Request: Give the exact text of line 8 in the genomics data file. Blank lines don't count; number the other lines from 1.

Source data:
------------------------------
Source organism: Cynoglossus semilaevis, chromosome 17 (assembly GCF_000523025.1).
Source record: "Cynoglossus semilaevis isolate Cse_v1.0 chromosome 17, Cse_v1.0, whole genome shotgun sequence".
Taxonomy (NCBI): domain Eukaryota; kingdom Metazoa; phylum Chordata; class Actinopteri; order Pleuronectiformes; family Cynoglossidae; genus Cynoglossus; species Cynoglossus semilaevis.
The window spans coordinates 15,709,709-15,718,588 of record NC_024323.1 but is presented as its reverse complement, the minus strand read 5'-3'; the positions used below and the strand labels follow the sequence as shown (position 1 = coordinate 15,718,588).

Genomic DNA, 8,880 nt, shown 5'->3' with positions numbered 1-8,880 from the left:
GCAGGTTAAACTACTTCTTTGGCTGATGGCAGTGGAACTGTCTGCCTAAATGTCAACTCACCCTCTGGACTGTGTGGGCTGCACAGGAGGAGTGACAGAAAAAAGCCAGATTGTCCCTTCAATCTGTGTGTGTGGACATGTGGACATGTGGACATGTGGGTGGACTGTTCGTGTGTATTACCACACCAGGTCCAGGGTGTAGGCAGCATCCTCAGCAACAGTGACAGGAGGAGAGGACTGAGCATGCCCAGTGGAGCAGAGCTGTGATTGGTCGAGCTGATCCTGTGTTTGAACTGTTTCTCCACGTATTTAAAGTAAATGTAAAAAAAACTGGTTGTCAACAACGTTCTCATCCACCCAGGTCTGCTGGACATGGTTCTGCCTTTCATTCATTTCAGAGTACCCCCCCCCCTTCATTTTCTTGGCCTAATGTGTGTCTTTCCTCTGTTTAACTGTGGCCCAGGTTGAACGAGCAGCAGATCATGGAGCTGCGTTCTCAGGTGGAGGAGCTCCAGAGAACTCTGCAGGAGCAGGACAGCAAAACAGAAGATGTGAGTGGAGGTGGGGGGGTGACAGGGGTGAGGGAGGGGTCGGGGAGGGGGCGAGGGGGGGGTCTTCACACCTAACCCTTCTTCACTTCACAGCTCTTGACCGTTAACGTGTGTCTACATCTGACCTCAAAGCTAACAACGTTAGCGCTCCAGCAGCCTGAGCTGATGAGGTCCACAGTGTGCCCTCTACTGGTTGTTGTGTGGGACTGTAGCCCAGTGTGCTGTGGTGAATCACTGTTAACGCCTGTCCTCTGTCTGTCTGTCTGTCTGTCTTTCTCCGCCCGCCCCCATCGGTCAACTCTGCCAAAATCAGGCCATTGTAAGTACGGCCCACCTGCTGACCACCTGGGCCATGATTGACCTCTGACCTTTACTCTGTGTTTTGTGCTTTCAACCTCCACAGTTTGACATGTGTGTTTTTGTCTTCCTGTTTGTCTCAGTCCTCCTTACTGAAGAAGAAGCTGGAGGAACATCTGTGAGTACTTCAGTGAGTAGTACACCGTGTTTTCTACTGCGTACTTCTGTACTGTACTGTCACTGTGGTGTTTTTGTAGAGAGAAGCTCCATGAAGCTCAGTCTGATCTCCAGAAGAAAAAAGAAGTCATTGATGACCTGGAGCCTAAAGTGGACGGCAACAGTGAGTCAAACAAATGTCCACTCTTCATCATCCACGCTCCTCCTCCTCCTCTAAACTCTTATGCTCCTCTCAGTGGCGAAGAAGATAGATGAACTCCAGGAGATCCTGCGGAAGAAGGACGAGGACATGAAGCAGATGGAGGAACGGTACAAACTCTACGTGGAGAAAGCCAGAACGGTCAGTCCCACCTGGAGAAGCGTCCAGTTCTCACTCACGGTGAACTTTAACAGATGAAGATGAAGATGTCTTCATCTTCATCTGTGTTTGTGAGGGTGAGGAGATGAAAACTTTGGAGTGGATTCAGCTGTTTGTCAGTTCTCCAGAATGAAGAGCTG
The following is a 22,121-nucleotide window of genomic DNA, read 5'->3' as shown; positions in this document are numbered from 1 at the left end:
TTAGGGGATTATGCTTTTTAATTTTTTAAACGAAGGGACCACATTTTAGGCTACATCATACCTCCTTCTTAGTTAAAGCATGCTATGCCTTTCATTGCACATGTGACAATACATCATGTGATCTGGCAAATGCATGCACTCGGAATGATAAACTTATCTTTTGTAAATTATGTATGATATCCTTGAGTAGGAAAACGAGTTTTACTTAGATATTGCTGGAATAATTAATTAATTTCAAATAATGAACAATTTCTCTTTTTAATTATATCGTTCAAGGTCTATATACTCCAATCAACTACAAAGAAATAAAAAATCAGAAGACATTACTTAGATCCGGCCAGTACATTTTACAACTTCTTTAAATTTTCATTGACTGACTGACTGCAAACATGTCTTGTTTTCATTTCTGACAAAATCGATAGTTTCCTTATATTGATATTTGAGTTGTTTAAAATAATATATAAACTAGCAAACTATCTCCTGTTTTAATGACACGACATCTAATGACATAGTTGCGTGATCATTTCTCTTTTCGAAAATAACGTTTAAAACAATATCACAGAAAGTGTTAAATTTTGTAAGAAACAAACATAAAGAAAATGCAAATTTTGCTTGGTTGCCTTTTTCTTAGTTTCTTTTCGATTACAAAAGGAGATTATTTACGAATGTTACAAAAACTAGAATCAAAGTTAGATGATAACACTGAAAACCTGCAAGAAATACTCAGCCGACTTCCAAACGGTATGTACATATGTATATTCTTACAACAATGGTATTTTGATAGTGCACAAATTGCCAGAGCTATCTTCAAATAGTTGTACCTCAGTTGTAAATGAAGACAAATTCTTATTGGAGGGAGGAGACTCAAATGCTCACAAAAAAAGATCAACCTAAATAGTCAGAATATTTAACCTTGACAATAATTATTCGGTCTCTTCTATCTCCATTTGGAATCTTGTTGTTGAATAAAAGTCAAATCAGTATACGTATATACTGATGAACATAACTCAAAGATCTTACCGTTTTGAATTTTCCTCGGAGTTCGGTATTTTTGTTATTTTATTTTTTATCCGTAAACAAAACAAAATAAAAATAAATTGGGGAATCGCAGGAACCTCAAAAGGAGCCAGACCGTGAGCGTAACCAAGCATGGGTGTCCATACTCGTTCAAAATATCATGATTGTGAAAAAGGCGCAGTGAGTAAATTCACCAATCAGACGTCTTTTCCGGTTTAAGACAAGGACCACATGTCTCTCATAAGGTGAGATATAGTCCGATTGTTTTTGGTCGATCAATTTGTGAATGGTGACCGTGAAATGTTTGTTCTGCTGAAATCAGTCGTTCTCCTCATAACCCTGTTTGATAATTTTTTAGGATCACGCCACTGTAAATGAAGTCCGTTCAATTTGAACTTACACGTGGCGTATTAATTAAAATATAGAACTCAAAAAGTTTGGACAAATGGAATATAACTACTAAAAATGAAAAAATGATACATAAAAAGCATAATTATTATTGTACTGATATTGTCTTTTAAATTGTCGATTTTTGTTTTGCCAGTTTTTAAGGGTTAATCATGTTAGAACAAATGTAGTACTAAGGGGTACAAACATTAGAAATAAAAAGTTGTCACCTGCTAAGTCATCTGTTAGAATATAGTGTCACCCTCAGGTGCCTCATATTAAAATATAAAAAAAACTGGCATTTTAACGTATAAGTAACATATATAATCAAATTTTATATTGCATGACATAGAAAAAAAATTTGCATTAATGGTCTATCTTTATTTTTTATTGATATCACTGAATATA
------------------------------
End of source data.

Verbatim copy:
TTAGGGGATTATGCTTTTTAATTTTTTAAACGAAGGGACCACATTTTAGGCTACATCATACCTCCTTCTTAGTTAAAGCATGCTATGCCTTTCATTGCACATGTGACAATACATCATGTGATCTGGCAAATGCATGCACTCGGAATGATAAACTTATCTTTTGTAAATTATGTATGATATCCTTGAGTAGGAAAACGAGTTTTACTTAGATATTGCTGGAATAATTAATTAATTTCAAATAATGAACAATTTCTCTTTTTAATTATATCGTTCAAGGTCTATATACTCCAATCAACTACAAAGAAATAAAAAATCAGAAGACATTACTTAGATCCGGCCAGTACATTTTACAACTTCTTTAAATTTTCATTGACTGACTGACTGCAAACATGTCTTGTTTTCATTTCTGACAAAATCGATAGTTTCCTTATATTGATATTTGAGTTGTTTAAAATAATATATAAACTAGCAAACTATCTCCTGTTTTAATGACACGACATCTAATGACATAGTTGCGTGATCATTTCTCTTTTCGAAAATAACGTTTAAAACAATATCACAGAAAGTGTTAAATTTTGTAAGAAACAAACATAAAGAAAATGCAAATTTTGCTTGGTTGCCTTTTTCTTAGTTTCTTTTCGATTACAAAAGGAGATTATTTACGAATGTTACAAAAACTAGAATCAAAGTTAGATGATAACACTGAAAACCTGCAAGAAATACTCAGCCGACTTCCAAACGGTATGTACATATGTATATTCTTACAACAATGGTATTTTGATAGTGCACAAATTGCCAGAGCTATCTTCAAATAGTTGTACCTCAGTTGTAAATGAAGACAAATTCTTATTGGAGGGAGGAGACTCAAATGCTCACAAAAAAAGATCAACCTAAATAGTCAGAATATTTAACCTTGACAATAATTATTCGGTCTCTTCTATCTCCATTTGGAATCTTGTTGTTGAATAAAAGTCAAATCAGTATACGTATATACTGATGAACATAACTCAAAGATCTTACCGTTTTGAATTTTCCTCGGAGTTCGGTATTTTTGTTATTTTATTTTTTATCCGTAAACAAAACAAAATAAAAATAAATTGGGGAATCGCAGGAACCTCAAAAGGAGCCAGACCGTGAGCGTAACCAAGCATGGGTGTCCATACTCGTTCAAAATATCATGATTGTGAAAAAGGCGCAGTGAGTAAATTCACCAATCAGACGTCTTTTCCGGTTTAAGACAAGGACCACATGTCTCTCATAAGGTGAGATATAGTCCGATTGTTTTTGGTCGATCAATTTGTGAATGGTGACCGTGAAATGTTTGTTCTGCTGAAATCAGTCGTTCTCCTCATAACCCTGTTTGATAATTTTTTAGGATCACGCCACTGTAAATGAAGTCCGTTCAATTTGAACTTACACGTGGCGTATTAATTAAAATATAGAACTCAAAAAGTTTGGACAAATGGAATATAACTACTAAAAATGAAAAAATGATACATAAAAAGCATAATTATTATTGTACTGATATTGTCTTTTAAATTGTCGATTTTTGTTTTGCCAGTTTTTAAGGGTTAATCATGTTAGAACAAATGTAGTACTAAGGGGTACAAACATTAGAAATAAAAAGTTGTCACCTGCTAAGTCATCTGTTAGAATATAGTGTCACCCTCAGGTGCCTCATATTAAAATATAAAAAAAACTGGCATTTTAACGTATAAGTAACATATATAATCAAATTTTATATTGCATGACATAGAAAAAAAATTTGCATTAATGGTCTATCTTTATTTTTTATTGATATCACTGAATATA